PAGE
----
FBI replaces bin Laden on Ten Most Wanted list

WASHINGTON Tue Apr 10, 2012 12:40pm EDT

The Federal Bureau of Investigation (FBI) image of its ''Ten Most Wanted Fugitives'' poster shows Eric Justin Toth, aka David Bussone, in this handout image released on April 10, 2012. REUTERS/FBI/Handout

The Federal Bureau of Investigation (FBI) image of its ''Ten Most Wanted Fugitives'' poster shows Eric Justin Toth, aka David Bussone, in this handout image released on April 10, 2012.

Credit: Reuters/FBI/Handout

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WASHINGTON (Reuters) - A child pornography suspect has been placed on the FBI's Ten Most Wanted Fugitive list to replace al Qaeda leader Osama bin Laden, who was killed by U.S. forces last year.

Eric Justin Toth, 30, a former private school teacher, was indicted in 2008 in Maryland on one count related to producing child pornography, according to court records. Authorities found pornographic images on a camera in his possession, the FBI said.

Authorities are offering a $100,000 reward for information leading to Toth's arrest.

There also is a sealed two-count complaint against Toth that has been filed in federal court in Washington, D.C., which charges him with possessing a video that includes an image of child pornography and transporting it across state lines, according to the FBI.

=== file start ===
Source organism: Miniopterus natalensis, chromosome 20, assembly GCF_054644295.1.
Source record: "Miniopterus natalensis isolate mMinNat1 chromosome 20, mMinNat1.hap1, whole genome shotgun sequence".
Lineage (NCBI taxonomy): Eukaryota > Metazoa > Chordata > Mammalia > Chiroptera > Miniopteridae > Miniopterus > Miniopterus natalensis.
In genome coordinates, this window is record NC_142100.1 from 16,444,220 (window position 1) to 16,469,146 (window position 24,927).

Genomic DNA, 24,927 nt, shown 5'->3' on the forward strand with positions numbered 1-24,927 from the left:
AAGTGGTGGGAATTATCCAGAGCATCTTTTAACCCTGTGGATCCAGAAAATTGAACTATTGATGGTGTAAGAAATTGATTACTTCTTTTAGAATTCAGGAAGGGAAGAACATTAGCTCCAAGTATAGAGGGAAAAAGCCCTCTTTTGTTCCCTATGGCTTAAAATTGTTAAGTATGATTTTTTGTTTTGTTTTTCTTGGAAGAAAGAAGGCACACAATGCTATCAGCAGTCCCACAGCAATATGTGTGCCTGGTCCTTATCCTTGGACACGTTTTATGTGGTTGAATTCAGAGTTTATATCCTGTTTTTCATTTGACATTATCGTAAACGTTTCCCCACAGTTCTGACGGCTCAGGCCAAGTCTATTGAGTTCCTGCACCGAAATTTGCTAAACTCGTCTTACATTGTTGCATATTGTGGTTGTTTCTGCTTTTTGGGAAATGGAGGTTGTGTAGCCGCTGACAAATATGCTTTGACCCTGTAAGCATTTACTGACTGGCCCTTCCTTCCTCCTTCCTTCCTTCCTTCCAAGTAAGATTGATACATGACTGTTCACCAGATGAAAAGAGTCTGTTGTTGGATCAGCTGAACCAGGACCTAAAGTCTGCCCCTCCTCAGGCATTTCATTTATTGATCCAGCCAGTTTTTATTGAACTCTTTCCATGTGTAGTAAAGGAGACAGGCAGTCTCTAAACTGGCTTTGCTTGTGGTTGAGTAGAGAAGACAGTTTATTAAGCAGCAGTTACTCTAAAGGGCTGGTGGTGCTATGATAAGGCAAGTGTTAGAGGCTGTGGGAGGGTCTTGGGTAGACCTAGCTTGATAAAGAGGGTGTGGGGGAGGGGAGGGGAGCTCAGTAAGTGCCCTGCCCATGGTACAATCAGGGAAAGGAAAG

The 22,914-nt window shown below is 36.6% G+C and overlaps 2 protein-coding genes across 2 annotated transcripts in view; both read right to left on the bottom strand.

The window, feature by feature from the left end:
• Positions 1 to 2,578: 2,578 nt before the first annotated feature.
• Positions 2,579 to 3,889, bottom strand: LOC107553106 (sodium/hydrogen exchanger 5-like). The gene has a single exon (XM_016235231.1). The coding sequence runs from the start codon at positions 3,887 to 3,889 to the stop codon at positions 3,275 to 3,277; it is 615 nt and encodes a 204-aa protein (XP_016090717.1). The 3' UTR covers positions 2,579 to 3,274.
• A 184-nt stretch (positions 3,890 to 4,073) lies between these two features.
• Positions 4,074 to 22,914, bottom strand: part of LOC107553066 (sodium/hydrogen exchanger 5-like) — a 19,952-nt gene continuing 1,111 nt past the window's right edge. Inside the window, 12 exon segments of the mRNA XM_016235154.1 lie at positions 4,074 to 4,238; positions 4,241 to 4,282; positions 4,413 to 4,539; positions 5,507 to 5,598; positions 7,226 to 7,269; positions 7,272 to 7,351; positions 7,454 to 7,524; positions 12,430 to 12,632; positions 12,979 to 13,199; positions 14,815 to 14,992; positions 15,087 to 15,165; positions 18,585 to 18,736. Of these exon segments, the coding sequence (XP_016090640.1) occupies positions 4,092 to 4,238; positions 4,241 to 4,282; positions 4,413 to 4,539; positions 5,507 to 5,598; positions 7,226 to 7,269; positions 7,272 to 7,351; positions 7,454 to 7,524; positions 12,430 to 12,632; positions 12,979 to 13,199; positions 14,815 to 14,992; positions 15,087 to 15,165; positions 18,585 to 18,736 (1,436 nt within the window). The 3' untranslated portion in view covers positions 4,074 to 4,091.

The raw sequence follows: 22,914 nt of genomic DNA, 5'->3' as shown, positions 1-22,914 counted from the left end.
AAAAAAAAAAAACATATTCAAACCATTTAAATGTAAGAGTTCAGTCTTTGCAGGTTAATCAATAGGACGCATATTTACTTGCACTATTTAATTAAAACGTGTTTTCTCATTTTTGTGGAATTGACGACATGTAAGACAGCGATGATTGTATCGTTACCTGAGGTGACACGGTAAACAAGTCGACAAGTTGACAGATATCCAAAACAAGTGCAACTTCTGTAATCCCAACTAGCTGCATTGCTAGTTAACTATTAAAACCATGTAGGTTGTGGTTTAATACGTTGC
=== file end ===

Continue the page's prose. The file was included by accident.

Toth may advertise himself on the Internet as a tutor or a male nanny and was believed to have lived in Arizona as recently as 2009. Prior to that he was believed to have been in Virginia, Illinois, Indiana, Wisconsin and Minnesota, the FBI said.

If convicted on the charge in Maryland, Toth would face at least 15 years in prison and as many as 30 years.

The addition to the list comes almost a year after bin Laden was killed in Pakistan by U.S. forces. The FBI said putting Toth on the list was the culmination of a lengthy process including surveying its 56 field offices for candidates and approval by top FBI officials.

Toth is the 495th person to be on the FBI's Ten Most Wanted Fugitives list. There is another vacancy on it due to the capture of reputed mobster James "Whitey" Bulger last year.

(Reporting By Jeremy Pelofsky)

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